If you were a truth seeker living in the eighteenth century or before and residing far away from the saints of the Vedic tradition, you really had no chance for finding true knowledge. The best you could do was speculate and hope to find derivatives of the summit of knowledge known as Vedanta in other works that you read. Now today the world is very fortunate, for the number of books glorifying the Supreme Lord and His personal form has increased. There is also an army of selfless servants of the acharyas, leaders in the spiritual movement of divine love, who try to distribute transcendental knowledge to as many people as possible. Thus the association comes even if we’re not purposefully seeking it out, making even the people of Kali, who are generally unfortunate and short-lived, very blessed indeed.

In Closing:

On internet for class assignment given,

In past to library by mom would be driven.


And then go back centuries before,

To find real knowledge a difficult chore.


Saints have provided an easier way,

To know Absolute Truth now and today.


Continuously working, intellect’s hunger to feed,

Thus even Kali’s population becoming fortunate indeed.

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Merging Into Transcendence

Posted by krishnasmercy on September 27, 2013

Altar for worshiping Krishna“The work of a man who is unattached to the modes of material nature and who is fully situated in transcendental knowledge merges entirely into transcendence.” (Lord Krishna, Bhagavad-gita, 4.23)

Bhagavad-gita, 4.23Question: How can I continue to work in the material world and remain unattached? I don’t know how my knowledge of God will increase if I have to continue to work for a living. How am I supposed to find transcendence if I have all of this other stuff to do?

Developing Krishna consciousness, which is the original consciousness, is not easy for one who is conditioned. By definition, one who takes birth in the material world is considered conditioned. They operate under the rules imposed by the higher nature. There are hurricanes, earthquakes, diseases, military conflicts, and depression to contend with. The spirit soul is by nature free, so these things aren’t natural for it. When they are present, the same pure spirit soul is considered conditioned. To break out of the conditioned state and reach a liberated one is not impossible, though it may take some time.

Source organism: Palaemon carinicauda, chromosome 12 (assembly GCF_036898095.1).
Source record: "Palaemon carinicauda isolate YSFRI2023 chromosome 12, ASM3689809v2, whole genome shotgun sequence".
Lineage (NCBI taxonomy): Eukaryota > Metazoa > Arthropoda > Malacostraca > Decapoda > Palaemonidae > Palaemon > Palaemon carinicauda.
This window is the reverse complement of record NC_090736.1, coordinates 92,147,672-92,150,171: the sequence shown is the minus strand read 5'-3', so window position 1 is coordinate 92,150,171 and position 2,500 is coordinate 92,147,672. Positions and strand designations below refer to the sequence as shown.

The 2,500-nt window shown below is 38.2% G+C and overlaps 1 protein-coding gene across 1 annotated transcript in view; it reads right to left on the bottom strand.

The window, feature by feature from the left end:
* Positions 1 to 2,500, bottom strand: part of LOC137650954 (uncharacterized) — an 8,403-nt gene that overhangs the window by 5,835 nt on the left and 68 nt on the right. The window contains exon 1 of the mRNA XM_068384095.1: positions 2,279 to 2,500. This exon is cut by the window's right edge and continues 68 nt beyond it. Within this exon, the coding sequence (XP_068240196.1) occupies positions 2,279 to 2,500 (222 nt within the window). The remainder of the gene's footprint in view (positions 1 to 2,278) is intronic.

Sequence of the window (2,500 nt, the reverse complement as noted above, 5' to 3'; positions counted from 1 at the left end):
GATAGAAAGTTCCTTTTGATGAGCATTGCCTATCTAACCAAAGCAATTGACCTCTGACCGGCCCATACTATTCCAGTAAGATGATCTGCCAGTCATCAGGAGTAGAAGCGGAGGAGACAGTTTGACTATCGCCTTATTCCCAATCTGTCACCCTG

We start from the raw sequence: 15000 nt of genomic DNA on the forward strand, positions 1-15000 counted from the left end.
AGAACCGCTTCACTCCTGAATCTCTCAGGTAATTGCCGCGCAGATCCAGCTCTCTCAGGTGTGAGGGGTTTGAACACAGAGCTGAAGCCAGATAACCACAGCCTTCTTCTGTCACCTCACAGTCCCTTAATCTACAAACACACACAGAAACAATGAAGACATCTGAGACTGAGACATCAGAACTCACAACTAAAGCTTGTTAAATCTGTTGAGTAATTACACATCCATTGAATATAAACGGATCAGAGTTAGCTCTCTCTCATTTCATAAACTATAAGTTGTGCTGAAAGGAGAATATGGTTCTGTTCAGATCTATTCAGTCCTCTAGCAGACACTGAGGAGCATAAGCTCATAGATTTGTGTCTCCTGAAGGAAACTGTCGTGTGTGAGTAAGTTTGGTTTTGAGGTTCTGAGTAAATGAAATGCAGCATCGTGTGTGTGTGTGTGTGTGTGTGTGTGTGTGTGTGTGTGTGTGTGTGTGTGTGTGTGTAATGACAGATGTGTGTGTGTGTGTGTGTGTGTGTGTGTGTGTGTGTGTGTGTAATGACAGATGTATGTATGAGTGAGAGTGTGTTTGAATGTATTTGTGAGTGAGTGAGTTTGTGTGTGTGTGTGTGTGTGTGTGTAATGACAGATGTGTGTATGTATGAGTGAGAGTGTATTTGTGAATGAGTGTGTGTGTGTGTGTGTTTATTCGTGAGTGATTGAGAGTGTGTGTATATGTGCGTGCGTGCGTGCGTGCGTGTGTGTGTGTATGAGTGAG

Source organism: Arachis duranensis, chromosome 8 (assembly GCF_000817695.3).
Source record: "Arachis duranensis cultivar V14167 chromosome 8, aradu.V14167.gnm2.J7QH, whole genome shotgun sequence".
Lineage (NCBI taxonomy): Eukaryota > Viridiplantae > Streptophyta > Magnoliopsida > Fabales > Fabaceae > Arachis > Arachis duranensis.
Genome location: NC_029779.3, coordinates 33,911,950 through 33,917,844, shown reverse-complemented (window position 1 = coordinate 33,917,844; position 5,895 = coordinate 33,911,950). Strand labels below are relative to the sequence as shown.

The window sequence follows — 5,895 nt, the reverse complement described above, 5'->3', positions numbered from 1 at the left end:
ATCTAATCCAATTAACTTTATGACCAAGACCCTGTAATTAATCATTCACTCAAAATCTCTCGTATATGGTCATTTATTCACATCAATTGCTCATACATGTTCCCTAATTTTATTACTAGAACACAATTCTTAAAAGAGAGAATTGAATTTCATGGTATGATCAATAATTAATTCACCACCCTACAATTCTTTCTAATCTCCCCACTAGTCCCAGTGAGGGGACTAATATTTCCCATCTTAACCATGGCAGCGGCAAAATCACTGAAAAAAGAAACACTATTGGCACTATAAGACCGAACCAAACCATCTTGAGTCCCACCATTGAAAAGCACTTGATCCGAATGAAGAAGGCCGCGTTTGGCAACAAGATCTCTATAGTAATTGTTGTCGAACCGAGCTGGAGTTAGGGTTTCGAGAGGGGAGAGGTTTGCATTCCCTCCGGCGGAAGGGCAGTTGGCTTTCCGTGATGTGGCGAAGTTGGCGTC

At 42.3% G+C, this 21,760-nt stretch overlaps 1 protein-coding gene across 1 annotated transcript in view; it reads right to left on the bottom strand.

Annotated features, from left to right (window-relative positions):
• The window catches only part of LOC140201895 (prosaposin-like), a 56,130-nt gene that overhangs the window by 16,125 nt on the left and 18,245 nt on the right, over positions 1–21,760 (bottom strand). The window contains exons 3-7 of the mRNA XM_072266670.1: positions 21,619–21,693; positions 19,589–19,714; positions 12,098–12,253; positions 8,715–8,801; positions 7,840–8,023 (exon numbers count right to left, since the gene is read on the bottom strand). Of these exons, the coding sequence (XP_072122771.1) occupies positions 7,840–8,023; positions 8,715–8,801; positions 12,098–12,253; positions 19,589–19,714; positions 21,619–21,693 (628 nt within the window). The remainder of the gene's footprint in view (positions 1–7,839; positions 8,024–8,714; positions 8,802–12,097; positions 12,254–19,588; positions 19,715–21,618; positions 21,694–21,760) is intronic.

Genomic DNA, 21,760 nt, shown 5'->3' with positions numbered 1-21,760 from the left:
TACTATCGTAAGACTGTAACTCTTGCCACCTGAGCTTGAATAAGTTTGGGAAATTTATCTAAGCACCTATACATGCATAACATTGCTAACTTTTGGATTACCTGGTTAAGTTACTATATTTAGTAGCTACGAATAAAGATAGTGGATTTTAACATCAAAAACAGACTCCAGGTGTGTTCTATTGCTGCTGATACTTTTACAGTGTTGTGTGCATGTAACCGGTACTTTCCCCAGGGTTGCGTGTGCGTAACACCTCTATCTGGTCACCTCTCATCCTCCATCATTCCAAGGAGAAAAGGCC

Consider the following hypothetical scenario:

Contact lens case“My left eye is so blurry. It seems to be okay during the day, when I have my contact lenses on, but at night when I take them off it’s almost impossible to see. This is even with my eyeglasses on. I basically have to watch television with one eye. In the morning it seems to be okay, but if I use the computer for a little while, suddenly the eye gets blurry very quickly. When I’m wearing contact lenses, I can see okay.

“But lately even with the contact lenses on it’s been difficult to see. It feels like the lenses are losing their moisture very quickly. Something is definitely wrong. I tried going a few days without contacts, and the blurriness remained. Finally, I went to see an eye doctor. Right away they gave their diagnosis. I have ‘dry eye.’ Through so many years of contact lens wear and having spent so many hours in front of the computer, my eye has developed a problem. It is not getting enough moisture. The doctor has told me to stop wearing contact lenses immediately and to take these prescription eye drops twice a day. Then he’ll monitor the situation again after some time has passed.”

Fast forward a month…

Restasis“The problem still isn’t getting better. I have good days and bad, but I still have trouble seeing out of my left eye. Do you know how annoying it is to have only one functioning eye? I’ve been taking the drops, but there are no discernible results. The eye doctor says that my vision is improving and that I should give it a little more time. What other choice do I have?”

Fast forward another month…